Your leaking thatched hut during the restoration of a pre-Enlightenment state.


Hello, my name is Judas Gutenberg and this is my blaag (pronounced as you would the vomit noise "hyroop-bleuach").


decay & ruin
Biosphere II
dead malls
Irving housing

got that wrong

appropriate tech
Arduino μcontrollers
Backwoods Home
Fractal antenna

fun social media stuff

(nobody does!)

Like my brownhouse:
   Tivoli yard sales
Saturday, July 26 2008 Today the village of Tivoli was having its annual village-wide yard sale, when its citizens were encouraged to set out their tables and sell their junk. David and Penny had found out about this, and I'd been invited to come along. This morning David showed up a little before 9AM, but I was in deep REM sleep at the time, and after rising to my feet I stumbled around in a daze feeding the cats and finding my clothes. It took at least a half hour for me to wake up completely, somewhere on the road to Tivoli. Penny hadn't come.
As expected, Tivoli was lousy was yard sales. Somehow I'd expected it to all be in one spot, but the sales were distributed evenly around the village, with a few concentrated big multi-family sales, particularly in the "new development" part of Tivoli (a dense suburbia comprised mostly of smallish houses from the 60s, 70s, and 80s, located just northwest of the center of the village). Things I bought today included a tiny food chopper for Gretchen, a Bernzo-matic oxygen welding kit (for $9), a large external-frame backpack, a huge spool of copper armature wire (a real find!) and The Complete Book of Portable Power Tool Techniques (copyright 1986). David's major find today was a $25 bicycle needing only minor fixes.
We hit lots of sales - perhaps as many as two dozen. At one a bored lad perhaps eleven years old sat in attendance, occasionally tooting on a slide trombone he held. He fell silent as we approached. David asked him if he'd perhaps play us a tune, and he shrugged and said he didn't know. "Aw, c'mon, play us something," David insisted, so the kid played us the familiar riff from "Smoke on the Water." I'd never heard it played on a trombone before.
At some point we ate sandwiches at a little grocery/deli in the center of the village. David is a worrier and, looking at the newspapers in the deli's news rack, he started worrying aloud about the way Republicans had begun to frame Barack Obama as an "uppity nigger." David has written articles for the New York Times and and wanted to perhaps write an article exploring in depth this latest attempt to frame Obama, but he figured he should probably find an African American co-writer for any article having "nigger" in either the title or the subtitle.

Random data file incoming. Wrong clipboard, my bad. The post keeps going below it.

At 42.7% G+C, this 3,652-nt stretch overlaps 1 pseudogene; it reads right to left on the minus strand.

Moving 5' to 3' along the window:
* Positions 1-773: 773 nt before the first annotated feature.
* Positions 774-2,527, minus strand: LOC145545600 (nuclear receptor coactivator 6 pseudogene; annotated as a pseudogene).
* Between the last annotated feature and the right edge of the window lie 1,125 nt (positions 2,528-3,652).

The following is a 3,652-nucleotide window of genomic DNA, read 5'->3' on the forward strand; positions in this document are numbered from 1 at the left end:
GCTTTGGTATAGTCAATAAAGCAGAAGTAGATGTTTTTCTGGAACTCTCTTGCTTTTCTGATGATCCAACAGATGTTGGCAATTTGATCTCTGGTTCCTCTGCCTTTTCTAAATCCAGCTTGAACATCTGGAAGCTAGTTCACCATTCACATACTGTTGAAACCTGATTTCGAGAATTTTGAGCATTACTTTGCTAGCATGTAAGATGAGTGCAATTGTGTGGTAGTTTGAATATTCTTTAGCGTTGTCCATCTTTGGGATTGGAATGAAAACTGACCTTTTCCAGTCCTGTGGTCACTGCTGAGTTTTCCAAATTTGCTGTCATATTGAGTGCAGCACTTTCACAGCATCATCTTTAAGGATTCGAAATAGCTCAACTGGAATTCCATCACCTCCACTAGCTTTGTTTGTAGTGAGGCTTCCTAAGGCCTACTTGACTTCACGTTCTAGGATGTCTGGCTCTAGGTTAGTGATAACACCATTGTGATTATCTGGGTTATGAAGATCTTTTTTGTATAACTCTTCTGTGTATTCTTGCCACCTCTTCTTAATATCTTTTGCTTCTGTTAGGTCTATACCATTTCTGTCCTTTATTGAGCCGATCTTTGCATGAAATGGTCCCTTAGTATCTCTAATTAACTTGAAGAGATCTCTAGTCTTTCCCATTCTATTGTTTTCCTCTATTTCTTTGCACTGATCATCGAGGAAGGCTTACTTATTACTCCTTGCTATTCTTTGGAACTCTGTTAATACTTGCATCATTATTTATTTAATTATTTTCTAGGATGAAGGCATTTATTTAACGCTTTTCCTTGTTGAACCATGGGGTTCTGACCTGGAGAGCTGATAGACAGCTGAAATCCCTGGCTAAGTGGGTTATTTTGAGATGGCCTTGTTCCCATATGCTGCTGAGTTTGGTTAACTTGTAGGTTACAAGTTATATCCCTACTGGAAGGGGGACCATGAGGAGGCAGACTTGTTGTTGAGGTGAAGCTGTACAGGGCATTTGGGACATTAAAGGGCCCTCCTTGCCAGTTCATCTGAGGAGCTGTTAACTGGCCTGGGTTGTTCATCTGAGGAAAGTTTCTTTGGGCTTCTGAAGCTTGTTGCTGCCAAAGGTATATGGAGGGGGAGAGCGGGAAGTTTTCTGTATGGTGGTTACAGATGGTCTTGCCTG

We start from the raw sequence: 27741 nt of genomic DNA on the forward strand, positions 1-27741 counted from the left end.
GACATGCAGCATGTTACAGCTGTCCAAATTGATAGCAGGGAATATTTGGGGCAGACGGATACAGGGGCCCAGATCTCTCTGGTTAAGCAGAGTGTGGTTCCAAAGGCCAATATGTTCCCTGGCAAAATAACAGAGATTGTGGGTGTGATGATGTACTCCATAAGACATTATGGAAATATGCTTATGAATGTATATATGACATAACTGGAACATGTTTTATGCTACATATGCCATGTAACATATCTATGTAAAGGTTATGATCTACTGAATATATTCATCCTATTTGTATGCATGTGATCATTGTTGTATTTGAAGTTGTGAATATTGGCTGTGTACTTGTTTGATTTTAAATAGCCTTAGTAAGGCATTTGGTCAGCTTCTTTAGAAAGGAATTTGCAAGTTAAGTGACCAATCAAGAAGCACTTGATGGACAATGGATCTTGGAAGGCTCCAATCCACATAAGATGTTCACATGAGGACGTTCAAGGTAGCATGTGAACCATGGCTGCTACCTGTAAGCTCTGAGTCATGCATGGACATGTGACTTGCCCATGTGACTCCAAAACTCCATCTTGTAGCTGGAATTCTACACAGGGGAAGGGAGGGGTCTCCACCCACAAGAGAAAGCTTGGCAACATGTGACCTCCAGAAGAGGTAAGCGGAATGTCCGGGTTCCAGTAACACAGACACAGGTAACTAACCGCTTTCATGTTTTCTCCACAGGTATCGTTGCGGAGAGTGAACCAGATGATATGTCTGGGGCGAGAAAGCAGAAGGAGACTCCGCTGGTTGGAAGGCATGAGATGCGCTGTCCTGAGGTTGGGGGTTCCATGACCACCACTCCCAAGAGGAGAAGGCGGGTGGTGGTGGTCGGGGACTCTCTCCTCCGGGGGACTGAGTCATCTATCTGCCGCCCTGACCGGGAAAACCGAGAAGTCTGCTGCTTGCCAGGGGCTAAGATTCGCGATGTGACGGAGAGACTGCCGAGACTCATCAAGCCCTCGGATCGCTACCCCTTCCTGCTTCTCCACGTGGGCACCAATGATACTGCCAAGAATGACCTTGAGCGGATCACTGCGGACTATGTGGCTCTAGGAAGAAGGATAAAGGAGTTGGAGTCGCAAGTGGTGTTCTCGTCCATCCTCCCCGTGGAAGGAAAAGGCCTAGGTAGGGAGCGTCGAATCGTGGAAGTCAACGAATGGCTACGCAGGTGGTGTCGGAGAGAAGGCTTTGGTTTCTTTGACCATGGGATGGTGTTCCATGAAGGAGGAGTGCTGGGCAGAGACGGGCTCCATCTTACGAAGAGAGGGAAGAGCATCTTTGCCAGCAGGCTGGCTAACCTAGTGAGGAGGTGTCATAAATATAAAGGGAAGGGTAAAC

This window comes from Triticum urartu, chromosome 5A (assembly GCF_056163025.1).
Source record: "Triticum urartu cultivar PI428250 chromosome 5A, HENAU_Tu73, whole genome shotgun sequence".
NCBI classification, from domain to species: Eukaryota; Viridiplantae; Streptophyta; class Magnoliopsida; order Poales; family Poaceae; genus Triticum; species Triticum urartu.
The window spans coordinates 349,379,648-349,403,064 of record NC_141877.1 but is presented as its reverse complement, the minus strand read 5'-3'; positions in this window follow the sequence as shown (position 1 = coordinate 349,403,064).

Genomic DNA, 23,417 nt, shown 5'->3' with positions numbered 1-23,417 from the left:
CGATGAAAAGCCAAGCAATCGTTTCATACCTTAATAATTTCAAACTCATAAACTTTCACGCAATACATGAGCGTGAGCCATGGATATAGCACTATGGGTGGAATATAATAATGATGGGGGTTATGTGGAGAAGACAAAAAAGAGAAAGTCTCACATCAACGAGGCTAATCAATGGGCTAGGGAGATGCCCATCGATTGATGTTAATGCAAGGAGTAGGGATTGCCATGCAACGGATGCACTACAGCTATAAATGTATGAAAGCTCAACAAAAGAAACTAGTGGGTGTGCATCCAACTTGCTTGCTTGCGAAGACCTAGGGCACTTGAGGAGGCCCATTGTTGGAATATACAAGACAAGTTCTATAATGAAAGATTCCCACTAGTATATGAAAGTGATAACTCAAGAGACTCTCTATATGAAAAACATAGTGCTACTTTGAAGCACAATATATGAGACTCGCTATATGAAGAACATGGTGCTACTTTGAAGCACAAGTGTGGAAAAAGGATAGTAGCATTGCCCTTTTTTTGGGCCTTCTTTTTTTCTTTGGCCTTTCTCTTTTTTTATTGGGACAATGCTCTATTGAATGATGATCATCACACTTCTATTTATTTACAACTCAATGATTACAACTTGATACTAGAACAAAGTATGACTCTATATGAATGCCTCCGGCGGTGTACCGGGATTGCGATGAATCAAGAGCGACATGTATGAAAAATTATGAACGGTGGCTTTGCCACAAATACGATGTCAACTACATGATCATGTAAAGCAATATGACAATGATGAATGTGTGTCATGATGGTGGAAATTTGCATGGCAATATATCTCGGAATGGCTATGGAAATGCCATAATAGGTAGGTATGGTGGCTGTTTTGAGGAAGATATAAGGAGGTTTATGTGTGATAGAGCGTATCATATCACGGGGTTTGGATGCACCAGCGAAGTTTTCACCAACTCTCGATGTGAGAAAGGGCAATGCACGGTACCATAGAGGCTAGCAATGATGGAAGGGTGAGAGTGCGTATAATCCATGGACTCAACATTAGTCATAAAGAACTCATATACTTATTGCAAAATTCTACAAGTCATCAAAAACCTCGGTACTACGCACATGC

Back at the house, I gathered the last useless pieces of the old totaled hatchback, loaded them into its replacement, and took it to the dump. I had so little extra room in the car that I couldn't even bring the dogs. It's always a mistake to go to the Hurley dump on a Saturday if you haven't paid your yearly $10 dumping fee. Saturday is the one day of the week they check to see if you've paid. This was how ten dollars was extracted from my wallet, leaving almost no money to pay for dumping of the plastic interior bits of the car. I ended up throwing most of the plastic in with the scrap metal. I drove down to the metal scrap pile and unloaded the plastic first, throwing it far back into the pile so it wouldn't be there to incriminate me. This wasn't as serious a recycling crime as it may sound; considering that it's full of washing machines and electric fans, there's always plenty of plastic in the scrap metal pile.

Tomorrow Gretchen and I would be hosting a big vegan barbecue as a benefit to raise funds supporting a California ballot initiative to ban the the keeping of farm animals in tiny crates. While Gretchen worried about party details, it was up to me to straighten out the house and tidy up the lawn. Our yard contains so much stonework that a proper tidying always involves twice as much time spent with shears than with a lawn mower. I worked until I had a huge blister on my right middle finger. As always, I'd bitten into it with my eye teeth and drained its fluid within hours of its formation, and I soon experienced the burning pain that inevitably comes when air is first allowed into a blister.

For linking purposes this article's URL is:

previous | next